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Mother, coworker of pedestrian killed on Scott Boulevard question police narrative

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Mother, coworker of pedestrian killed on Scott Boulevard question police narrative

A flyer distributed by Quanisha Ball's mother is posted at the intersection of Scott Boulevard and Blackmon Drive. Photo by Dan Whisenhunt

Greater Decatur, GA — A young woman died after a driver behind the wheel of a Dodge Challenger hit her while she was crossing Scott Boulevard in Greater Decatur on Nov. 17. The driver stayed at the scene.

As is often the case in pedestrian deaths, the initial police report blamed the pedestrian, saying she was outside the crosswalk when she was hit.

But Quanisha Ball’s mother, Courtney Thompkins, and her former manager at Emory’s Winship Cancer Institute say that story doesn’t track with what they know about Ball, who was 31 when she died. She loved life. She was careful and responsible. And, as someone who regularly walked to get to work, she knew how dangerous Atlanta traffic could be. 

Thompkins contacted Decaturish this week and asked for a deeper dive into her daughter’s story.

“I’m trying to bring awareness and justice for my beautiful daughter Quanisha,” Thompkins said. “That man killed my child and the police took his word and let him go, with no drug test, just his words, and [blamed] everything on my beautiful daughter.”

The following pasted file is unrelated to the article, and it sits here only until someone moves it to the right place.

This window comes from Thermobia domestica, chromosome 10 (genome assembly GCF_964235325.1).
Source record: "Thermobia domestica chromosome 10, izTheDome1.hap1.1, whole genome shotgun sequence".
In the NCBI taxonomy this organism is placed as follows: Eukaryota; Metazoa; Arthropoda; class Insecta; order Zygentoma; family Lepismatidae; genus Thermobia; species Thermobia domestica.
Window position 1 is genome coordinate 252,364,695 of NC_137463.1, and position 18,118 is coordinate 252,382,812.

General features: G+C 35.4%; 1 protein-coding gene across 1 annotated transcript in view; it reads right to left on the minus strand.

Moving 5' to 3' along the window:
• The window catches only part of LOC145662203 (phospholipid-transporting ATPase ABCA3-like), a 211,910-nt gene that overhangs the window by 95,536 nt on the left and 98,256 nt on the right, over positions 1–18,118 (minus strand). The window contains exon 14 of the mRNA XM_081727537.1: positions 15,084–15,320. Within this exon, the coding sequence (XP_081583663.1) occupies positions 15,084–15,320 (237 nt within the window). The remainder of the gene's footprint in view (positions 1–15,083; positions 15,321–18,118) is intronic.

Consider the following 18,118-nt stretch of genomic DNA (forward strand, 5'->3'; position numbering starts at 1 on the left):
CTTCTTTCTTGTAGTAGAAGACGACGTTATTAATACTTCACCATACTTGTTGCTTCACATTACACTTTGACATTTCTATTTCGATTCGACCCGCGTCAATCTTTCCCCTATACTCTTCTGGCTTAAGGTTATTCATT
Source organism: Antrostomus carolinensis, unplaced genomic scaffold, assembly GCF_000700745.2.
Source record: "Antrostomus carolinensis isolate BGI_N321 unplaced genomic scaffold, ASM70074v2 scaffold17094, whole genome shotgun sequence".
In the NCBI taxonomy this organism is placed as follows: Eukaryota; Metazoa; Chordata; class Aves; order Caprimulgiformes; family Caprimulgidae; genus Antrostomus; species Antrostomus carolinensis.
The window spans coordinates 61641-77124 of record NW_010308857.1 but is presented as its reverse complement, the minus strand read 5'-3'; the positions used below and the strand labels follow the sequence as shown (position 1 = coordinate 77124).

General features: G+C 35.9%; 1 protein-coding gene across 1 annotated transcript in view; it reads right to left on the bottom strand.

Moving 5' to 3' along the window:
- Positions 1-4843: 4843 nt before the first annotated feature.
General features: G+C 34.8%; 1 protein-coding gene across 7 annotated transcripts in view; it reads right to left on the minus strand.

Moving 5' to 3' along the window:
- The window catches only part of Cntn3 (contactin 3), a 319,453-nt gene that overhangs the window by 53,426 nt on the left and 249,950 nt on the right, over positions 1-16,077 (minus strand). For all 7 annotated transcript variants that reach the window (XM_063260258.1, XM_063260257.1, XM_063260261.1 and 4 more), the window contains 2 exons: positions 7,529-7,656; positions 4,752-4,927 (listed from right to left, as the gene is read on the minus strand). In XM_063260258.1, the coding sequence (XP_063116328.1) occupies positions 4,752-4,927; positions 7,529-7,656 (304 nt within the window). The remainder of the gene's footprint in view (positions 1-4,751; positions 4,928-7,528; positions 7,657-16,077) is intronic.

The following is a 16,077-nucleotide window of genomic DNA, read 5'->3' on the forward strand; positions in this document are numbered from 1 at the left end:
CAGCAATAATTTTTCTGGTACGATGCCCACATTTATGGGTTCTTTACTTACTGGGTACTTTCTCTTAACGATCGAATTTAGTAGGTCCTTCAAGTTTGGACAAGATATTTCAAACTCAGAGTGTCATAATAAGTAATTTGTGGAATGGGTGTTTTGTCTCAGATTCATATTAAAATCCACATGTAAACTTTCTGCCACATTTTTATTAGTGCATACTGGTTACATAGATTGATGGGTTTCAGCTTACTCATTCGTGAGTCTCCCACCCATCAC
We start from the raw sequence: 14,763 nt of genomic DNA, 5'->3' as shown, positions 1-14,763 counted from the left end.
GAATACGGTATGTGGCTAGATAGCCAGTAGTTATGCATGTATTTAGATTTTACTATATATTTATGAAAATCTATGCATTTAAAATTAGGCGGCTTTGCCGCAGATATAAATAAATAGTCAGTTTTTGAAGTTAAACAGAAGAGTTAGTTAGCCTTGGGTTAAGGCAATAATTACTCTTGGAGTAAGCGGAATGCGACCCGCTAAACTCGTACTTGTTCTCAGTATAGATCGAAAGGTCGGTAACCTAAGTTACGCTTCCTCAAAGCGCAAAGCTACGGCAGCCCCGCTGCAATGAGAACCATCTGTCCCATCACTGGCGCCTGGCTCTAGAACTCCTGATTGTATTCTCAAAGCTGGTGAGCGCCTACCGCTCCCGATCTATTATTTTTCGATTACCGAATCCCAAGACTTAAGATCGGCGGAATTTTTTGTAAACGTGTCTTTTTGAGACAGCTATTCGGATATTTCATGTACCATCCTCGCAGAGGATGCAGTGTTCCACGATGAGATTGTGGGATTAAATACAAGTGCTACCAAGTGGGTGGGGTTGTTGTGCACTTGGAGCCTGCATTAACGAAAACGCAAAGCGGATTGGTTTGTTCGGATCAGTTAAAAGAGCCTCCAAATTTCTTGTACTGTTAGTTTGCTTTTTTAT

Quanisha Ball. Photo provided to Decaturish

The driver, who has a Florida address, hasn’t been charged with any crimes and didn’t return a message seeking comment. The DeKalb County Police report suggests that the driver’s account of what happened is the only one that the investigator heard. The report lists no other witnesses.

The police report and interviews with people who knew Ball raise questions about the police department’s account of what happened on the morning of Nov. 17. Some details of the report stand out as worthy of further examination: Ball went airborne when the Dodge Challenger hit her at the intersection of Scott Boulevard and Blackmon Drive, meaning she could’ve been knocked out of the crosswalk. While the report doesn’t say how fast the driver was going, the Challenger was damaged so badly that it had to be towed from the scene.

A bystander took this photo of a Dodge Challenger after its driver struck and killed Quanisha Ball on Nov. 17, 2022. Photo provided to Decaturish

The posted speed limit on Scott Boulevard is 45 miles per hour, according to the report. Data provided by the AAA Foundation for Traffic Safety show only four out of 10 pedestrians struck by a vehicle traveling at that speed survive, on average. The driver was not given a drug or alcohol test, the police report showed.


A DeKalb Police spokesperson said the police department couldn’t specify how it determined that Ball was not in the crosswalk, saying the investigation is still active and ongoing.

“This is still an active and open investigation and will be that way for eight to 12 weeks after the accident while we await the reports from the Medical Examiner and the GBI,” the spokesperson said.

The spokesperson said the driver wasn’t given a drug or alcohol test because he didn’t show any signs of impairment.

“Cooper vs State is the standard as far as DUIs are concerned,” the spokesperson said. “It basically says that if the driver is not showing any signs of impairment or there are no other factors that would lead the officer to believe the driver is under the influence then the State is not entitled to test the driver. In the past if there was a fatality involved the driver was tested, but that has changed with Cooper vs State.”

“When the victim can’t speak for themselves”

Rebecca Serna, executive director of the pedestrian advocacy group Propel ATL, said Ball’s case is similar to other cases around the country.